Scientists have reported a possible link between brisk walking and biological age, as measured by leucocyte telomere length (LTL) – one of the biomarkers that scientists think we can use to assess the rate at which the human body gets older.

This 'biological age' essentially means how worn out the body's cells are getting. A lifetime of walking at speeds above an amble could mean the equivalent of being 16 years younger – cellularly speaking – by middle age using the metric.

Walking requires no training and no special equipment, and the researchers suggest it could be used more often in treatments as a way of improving health where appropriate.

"Whilst we have previously shown that walking pace is a very strong predictor of health status, we have not been able to confirm that adopting a brisk walking pace actually causes better health," says Tom Yates, a kinesiologist at the University of Leicester in the UK.

"In this study, we used information contained in people's genetic profile to show that a faster walking pace is indeed likely to lead to a younger biological age as measured by telomeres."

The researchers tapped into the UK Biobank database and pulled records on 405,981 middle-aged individuals. The genetic analysis they carried out suggested a causal link between brisk walking and LTL, independent of any other physical activity.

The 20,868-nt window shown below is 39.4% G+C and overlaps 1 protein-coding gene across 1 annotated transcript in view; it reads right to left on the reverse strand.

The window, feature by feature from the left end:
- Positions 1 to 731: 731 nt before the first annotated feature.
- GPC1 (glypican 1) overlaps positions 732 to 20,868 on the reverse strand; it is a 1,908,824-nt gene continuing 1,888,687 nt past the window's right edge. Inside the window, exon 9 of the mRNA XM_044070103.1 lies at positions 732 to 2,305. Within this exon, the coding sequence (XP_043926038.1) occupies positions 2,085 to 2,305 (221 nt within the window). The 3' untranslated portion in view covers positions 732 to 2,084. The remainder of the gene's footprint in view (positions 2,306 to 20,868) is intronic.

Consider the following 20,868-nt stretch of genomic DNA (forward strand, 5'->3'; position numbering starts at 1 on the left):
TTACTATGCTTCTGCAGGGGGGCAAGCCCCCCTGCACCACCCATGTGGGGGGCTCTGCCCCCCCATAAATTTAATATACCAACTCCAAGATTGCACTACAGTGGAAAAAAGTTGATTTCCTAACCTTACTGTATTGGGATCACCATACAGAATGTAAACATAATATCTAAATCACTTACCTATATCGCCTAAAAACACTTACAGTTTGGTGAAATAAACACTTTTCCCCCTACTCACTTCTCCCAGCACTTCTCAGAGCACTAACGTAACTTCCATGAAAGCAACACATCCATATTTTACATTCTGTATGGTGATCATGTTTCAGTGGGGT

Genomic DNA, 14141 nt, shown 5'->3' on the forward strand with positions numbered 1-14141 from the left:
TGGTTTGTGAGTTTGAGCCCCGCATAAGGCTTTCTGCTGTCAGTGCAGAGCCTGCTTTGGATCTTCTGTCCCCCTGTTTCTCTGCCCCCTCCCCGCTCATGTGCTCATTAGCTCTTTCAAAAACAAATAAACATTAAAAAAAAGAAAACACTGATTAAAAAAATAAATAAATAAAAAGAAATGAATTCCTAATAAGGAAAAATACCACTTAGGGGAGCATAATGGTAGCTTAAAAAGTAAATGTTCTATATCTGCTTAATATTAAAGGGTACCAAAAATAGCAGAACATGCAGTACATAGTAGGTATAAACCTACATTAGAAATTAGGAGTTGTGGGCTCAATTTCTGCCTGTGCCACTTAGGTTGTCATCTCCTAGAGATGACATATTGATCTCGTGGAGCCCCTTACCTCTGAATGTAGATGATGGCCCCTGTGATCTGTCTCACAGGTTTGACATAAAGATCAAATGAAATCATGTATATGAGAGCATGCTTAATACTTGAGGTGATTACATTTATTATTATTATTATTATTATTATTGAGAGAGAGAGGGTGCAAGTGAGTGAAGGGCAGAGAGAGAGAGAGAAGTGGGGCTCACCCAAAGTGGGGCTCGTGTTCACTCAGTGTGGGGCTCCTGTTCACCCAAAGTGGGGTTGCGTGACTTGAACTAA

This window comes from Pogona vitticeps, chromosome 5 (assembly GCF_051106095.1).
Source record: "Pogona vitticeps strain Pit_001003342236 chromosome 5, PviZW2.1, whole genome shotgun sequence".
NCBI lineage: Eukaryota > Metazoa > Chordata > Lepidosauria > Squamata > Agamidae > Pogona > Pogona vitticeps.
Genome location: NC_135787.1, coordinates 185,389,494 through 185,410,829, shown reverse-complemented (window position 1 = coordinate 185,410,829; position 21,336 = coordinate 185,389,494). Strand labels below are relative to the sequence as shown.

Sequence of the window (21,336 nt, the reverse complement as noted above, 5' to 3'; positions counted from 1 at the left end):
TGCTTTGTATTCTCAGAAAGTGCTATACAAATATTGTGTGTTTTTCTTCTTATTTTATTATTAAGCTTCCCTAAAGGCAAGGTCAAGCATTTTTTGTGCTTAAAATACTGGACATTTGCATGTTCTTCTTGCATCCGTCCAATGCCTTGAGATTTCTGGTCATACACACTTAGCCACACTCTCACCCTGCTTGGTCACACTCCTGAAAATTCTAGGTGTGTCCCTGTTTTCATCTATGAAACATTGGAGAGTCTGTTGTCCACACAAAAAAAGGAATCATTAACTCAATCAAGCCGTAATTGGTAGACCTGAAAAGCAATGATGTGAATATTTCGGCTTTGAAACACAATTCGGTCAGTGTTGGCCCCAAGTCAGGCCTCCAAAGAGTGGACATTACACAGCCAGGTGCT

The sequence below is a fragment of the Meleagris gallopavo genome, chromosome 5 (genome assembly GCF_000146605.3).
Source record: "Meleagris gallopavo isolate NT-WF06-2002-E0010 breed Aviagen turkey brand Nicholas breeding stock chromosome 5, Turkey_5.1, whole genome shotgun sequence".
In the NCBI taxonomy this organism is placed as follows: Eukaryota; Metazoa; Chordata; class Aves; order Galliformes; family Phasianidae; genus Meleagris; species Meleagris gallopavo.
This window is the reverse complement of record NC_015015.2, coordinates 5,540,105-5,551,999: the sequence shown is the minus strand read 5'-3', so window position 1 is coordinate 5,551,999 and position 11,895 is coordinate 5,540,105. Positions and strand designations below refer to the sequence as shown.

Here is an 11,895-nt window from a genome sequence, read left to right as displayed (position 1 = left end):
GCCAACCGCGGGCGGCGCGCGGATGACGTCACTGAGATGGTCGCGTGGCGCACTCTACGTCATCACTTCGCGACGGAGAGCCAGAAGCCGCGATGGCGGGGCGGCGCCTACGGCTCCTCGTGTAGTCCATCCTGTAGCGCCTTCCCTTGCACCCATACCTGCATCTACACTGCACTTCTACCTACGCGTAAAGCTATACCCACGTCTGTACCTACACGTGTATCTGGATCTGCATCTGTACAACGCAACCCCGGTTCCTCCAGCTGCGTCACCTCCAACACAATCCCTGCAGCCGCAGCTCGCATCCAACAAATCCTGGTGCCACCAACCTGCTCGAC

Movement intensity on walks was measured by self-reporting and also fitness tracking wearables worn by the people involved in the study. That intensity is important: A leisurely stroll doesn't appear to have the same effect (although any kind of movement is good for you).

Walking speed itself is influenced by a whole host of factors as well, everything from lung capacity and motor control to mental health and motivation levels. It's something doctors could look at as an indicator of overall health.

"This suggests measures such as a habitually slower walking speed are a simple way of identifying people at greater risk of chronic disease or unhealthy aging, and that activity intensity may play an important role in optimizing interventions," says medical research scientist Paddy Dempsey from the University of Leicester and the study's lead author.

"For example, in addition to increasing overall walking, those who are able could aim to increase the number of steps completed in a given time, e.g., by walking faster to the bus stop. However, this requires further investigation."

Telomeres cap off chromosomes in the human body, containing repetitive sequences of non-coding DNA that protect the chromosomes from damage – it's a bit like the way the caps at the end of shoelaces stop the shoelaces from unraveling.

These biomarkers naturally shrink as they get older, but research has shown that they can also be shortened more speedily by a lack of sufficient sleep, by demanding jobs, and by the stresses and strains of childbirth.

Brisk walking has previously been linked to an increase in life span of up to 20 years, and this longer life expectancy can result from as little as 10 minutes of walking a day. Now, we also have a causal link between this specific physical activity and telomere length.

"Previous research on associations between walking pace, physical activity, and telomere length has been limited by inconsistent findings and a lack of high-quality data," says Dempsey.

The research has been published in Communications Biology.